In other celebratory news, Jens "Schredd" Schroeder sent me an email last week to say that he handed in his doctoral thesis last Monday. "I can't really believe it's over... " he wrote. "But I suppose you never reach the point where you're convinced that it's the right moment to hand in a project of this size." The paper is titled 'Killer Games' versus 'We Will Fund Violence' :The Perception of Digital Games and Mass Media in Germany and Australia, and Jens is hoping to make it available here on BlogCampaigning sometime soon.


Everything I Need To Know About Social Media I Learned From The Globe and Mail (THE VIDEO!)

A few months ago, I gave a presentation as part of the Canadian Institute's Managing Social Media Conference titled "Everything I Need To Know About Social Media I Learned From The Globe and Mail." A few weeks ago, the good folks from the Canadian Institute were kind enough to give me that presentation in video format so that I could share it with my readers.

I pretty much walked straight from the presentation to a job interview at MAVERICK PR, where I now work.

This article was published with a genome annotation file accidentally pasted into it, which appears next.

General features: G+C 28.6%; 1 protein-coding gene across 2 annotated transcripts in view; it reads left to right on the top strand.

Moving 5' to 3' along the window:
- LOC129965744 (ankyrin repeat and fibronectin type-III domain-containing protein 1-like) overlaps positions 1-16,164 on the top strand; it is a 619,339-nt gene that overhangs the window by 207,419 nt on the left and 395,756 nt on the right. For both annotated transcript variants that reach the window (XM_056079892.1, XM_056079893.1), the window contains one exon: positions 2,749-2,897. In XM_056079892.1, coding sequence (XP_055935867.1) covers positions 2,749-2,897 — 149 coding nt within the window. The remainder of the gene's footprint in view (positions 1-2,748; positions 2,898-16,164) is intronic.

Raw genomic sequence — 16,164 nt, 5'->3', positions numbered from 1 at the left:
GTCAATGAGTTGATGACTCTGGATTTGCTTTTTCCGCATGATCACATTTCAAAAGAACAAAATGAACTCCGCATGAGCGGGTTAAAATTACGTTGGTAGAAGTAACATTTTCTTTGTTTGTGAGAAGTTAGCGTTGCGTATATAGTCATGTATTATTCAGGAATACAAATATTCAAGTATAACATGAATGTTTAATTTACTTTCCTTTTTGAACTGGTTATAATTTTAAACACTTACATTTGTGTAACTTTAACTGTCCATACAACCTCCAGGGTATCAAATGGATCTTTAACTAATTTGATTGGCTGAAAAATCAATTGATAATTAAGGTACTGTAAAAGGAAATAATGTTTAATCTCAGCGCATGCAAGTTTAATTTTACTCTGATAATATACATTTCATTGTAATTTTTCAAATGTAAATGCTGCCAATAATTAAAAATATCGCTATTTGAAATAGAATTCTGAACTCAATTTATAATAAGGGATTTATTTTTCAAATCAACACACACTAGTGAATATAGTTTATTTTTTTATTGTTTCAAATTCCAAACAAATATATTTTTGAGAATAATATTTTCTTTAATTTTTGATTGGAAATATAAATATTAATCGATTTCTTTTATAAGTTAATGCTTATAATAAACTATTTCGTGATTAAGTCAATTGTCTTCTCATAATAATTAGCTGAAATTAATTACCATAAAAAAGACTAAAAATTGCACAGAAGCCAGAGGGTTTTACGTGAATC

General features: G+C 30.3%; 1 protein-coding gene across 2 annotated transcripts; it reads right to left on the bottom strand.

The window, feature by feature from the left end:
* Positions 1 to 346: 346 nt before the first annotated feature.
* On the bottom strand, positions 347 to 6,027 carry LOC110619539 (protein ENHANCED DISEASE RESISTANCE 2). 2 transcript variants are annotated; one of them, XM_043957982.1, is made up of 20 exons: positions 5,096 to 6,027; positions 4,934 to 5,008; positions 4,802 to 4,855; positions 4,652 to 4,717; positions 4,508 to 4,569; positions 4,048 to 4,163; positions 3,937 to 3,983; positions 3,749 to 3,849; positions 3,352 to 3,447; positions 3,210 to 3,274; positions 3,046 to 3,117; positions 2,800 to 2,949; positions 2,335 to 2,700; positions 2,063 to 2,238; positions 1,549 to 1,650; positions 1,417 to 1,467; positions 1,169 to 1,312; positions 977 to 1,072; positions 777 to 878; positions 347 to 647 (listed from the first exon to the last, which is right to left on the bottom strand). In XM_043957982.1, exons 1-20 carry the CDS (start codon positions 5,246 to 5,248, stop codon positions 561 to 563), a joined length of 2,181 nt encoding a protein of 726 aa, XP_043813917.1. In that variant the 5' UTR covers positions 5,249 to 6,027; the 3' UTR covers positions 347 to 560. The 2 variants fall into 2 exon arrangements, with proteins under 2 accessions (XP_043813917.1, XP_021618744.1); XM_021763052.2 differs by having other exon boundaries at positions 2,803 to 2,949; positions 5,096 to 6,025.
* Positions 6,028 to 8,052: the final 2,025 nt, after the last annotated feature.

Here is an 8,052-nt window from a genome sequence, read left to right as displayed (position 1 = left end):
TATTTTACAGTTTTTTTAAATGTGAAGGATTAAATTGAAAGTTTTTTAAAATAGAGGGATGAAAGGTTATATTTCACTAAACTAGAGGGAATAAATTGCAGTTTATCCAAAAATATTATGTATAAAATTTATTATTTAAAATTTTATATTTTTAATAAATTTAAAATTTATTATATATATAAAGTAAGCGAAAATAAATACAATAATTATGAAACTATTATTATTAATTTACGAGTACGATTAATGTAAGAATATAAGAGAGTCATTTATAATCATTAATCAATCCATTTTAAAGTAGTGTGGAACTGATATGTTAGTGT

For more on this presentation (including my explanatory notes and the slides), please see this post or visit

Anyways, it looks like the Canadian Institute has another Managing Social Media conference coming up in Calgary in March. I'm sure it will be good, so if you're in town you should check it out.


PS: You should totally follow BlogCampaigning on Twitter. It is twice as easy as RSS, and all the cool kids are doing it.

Tricky Flacks, Slippery Slopes and Lazy Hacks

A few days ago, I wrote a post about the case of a journalist that had posted a copy of my friend's news release as if it was his own article. This got me thinking:

The smart newspaper editor (or whatever the title of the guy who is in charge of the copy on a newspaper's website) might see this and start to look at his website traffic more closely. If he was really smart, and had the right information, he'd begin to find out whether it was the articles written by journalists or the news releases written by PR pros and simply posted by journalists that got the most traffic.